public void customize(TomcatServletWebServerFactory factory) {
        factory.addConnectorCustomizers(new TomcatConnectorCustomizer() {
            public void customize(Connector connector) {
                connector.setProperty("maxHttpResponseHeaderSize", "100000");

If we’re using Jetty instead of Tomcat, we should change TomcatServletWebServerFactory to JettyServletWebServerFactory. Furthermore, the others embedded web containers don’t support this feature.

3.3. Other Changes

Moreover, there are also other significant changes at the web application level in this release:

  • Phases on graceful shutdown: the SmartLifecycle implementations for graceful shutdown have updated the phases. Spring now initiates graceful shutdown in the phase SmartLifecycle.DEFAULT_PHASE – 2048 and stops the web server in the phase SmartLifecycle.DEFAULT_PHASE – 1024.
  • HttpClient upgrade on RestTemplate: Rest Template updates its version of Apache HttpClient5

4. Actuator Changes

Some significant changes have been introduced in the Actuator module.

4.1. Actuator Endpoints Sanitization

In previous versions, Spring Framework automatically masks the values for sensitive keys on the endpoints /env and /configprops, which display sensitive information such as configuration properties and environment variables.
In this release, Spring changes the approach to be more secure by default.

Instead of only masking certain keys, it now masks the values for all keys by default. We can change this configuration by setting the properties (for the /env endpoint) or (for the /configprops endpoint) with one of these values:

  • NEVER: no values shown
  • ALWAYS: all the values shown
  • WHEN_AUTHORIZED: all the values are shown if the user is authorized. For JMX, all the users are authorized. For HTTP, only a specific role can access the data.

4.2. Other Change

Other relevant updates have occurred the on Spring Actuator Module:

  • Jmx Endpoint Exposure: JMX handles only the health endpoint. By configuring the properties management.endpoints.jmx.exposure.include and management.endpoints.jmx.exposure.exclude, we can customize it.
  • httptrace endpoint renamed: this release renamed the “/httptrace” endpoint to “/httpexchanges
  • Isolated ObjectMapper: this release now isolates the ObjectMapper instance responsible for serializing the responses of the actuator endpoint. We may change this feature by setting the management.endpoints.jackson.isolated-object-mapper property to false.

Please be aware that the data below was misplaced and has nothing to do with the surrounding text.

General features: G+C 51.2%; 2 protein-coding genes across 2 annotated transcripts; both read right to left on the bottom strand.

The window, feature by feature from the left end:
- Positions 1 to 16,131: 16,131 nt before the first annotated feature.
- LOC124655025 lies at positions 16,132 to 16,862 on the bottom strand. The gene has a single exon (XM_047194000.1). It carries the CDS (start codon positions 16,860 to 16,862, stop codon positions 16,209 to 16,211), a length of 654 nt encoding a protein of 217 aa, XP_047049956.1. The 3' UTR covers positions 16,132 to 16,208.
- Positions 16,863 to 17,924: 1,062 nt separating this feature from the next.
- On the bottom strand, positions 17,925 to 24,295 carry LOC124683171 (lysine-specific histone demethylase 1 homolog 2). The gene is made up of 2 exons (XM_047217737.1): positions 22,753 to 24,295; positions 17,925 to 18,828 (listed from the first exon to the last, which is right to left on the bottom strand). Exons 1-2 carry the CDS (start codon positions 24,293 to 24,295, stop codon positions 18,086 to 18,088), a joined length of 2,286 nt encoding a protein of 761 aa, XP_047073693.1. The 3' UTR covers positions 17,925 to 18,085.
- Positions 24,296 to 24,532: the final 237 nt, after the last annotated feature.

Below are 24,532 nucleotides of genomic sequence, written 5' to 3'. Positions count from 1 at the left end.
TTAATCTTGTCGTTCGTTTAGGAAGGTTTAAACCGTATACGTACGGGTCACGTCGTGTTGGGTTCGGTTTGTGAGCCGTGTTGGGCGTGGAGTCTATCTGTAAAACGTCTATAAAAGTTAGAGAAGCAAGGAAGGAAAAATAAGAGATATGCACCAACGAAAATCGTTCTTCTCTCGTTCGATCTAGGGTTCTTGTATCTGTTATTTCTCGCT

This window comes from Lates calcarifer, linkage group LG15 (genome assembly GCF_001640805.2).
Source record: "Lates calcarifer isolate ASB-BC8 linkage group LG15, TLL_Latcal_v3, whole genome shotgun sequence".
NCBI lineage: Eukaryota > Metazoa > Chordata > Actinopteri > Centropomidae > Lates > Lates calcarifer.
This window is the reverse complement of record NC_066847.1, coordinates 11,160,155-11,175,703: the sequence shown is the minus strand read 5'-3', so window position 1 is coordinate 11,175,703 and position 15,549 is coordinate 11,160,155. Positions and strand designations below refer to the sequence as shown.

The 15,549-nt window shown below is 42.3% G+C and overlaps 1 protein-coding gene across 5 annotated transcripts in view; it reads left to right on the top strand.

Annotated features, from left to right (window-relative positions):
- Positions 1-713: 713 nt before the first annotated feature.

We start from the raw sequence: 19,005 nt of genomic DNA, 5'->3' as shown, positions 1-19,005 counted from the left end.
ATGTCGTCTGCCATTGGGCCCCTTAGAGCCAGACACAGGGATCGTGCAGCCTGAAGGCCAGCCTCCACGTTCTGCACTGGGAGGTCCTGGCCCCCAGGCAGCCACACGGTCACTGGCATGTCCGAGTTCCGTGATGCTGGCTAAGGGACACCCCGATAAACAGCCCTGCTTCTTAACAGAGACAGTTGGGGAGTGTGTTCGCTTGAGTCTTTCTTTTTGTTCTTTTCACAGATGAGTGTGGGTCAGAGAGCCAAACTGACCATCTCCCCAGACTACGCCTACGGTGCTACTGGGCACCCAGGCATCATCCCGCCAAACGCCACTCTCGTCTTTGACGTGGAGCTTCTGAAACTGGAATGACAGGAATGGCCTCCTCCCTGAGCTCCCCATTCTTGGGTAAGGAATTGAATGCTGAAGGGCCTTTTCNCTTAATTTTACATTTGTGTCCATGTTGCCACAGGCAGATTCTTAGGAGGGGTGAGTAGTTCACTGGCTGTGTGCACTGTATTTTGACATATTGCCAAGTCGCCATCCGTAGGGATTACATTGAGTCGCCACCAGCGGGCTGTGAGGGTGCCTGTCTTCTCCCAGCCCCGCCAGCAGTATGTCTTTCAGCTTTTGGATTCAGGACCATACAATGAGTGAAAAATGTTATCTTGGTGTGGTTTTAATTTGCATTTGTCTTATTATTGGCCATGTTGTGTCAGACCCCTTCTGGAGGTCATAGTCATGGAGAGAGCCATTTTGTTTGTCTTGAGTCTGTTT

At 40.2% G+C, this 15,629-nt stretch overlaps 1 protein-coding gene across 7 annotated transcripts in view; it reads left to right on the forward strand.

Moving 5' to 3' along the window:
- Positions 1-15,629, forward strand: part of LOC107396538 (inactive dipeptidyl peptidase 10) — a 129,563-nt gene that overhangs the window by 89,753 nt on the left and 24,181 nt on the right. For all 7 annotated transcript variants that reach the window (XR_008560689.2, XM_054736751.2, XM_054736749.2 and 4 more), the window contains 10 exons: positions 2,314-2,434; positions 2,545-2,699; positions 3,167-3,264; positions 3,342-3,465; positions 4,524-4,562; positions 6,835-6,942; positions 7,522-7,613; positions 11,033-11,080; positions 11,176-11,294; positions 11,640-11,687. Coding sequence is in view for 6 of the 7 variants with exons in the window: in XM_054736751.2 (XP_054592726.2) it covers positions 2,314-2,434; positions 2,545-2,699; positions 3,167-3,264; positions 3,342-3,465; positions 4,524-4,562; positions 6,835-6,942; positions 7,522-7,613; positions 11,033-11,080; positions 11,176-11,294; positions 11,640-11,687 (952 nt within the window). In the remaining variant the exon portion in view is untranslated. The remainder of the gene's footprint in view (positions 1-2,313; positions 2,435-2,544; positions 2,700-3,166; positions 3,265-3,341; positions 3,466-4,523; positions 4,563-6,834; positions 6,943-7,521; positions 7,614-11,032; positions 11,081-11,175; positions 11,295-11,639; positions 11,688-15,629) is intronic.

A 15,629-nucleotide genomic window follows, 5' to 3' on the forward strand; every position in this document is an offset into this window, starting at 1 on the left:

5. Spring Security

Spring Boot 3 is compatible only with Spring Security 6.

Before upgrading to Spring Boot 3.0, we should first upgrade our Spring Boot 2.7 application to Spring Security 5.8.
Afterwards, we can upgrade Spring Security to version 6 and Spring Boot 3.

A few important changes have been introduced in this version:

  • ReactiveUserDetailsService not autoconfigured: in presence of an AuthenticationManagerResolver, a ReactiveUserDetailsService is no longer autoconfigured.
  • SAML2 Relying Party Configuration: we previously mentioned that the new version of Spring boot no longer supports properties located under{id}.identity-provider.
    Instead, we should use the new properties under{id}.asserting-party.

6. Spring Batch

Let’s see some significant changes introduced in the Spring Batch module.

6.1. @EnableBatchProcessing Discouraged

Previously, we could enable Spring Batch’s auto-configuration, annotating a configuration class with @EnableBatchProcessing. The new release of Spring Boot discourages the usage of this annotation if we want to use autoconfiguration.

In fact, using this annotation (or defining a bean that implements DefaultBatchConfiguration) tells the autoconfiguration to back off.

6.2. Running Multiple Jobs

Previously, it was possible to run multiple batch jobs at the same time using Spring Batch. However, this is no longer the case. If the auto-configuration detects a single job, it will be executed automatically when the application starts.

So if multiple jobs are present in the context, we’ll need to specify which job should be executed on startup by providing the name of the job using the property. Therefore, this means that if we want to run multiple jobs, we have to create a separate application for each job.

Alternatively, we can use a scheduler like Quartz, Spring Scheduler, or other alternatives for scheduling the jobs.

7. Conclusion

In this article, we learned how to migrate a 2.7 Spring Boot app to version 3, focusing on the core components of the Spring environment. Some changes have occurred in other modules, like Spring Session, Micrometer, Dependency management, etc.

As always, the complete source code of the examples can be found over on GitHub.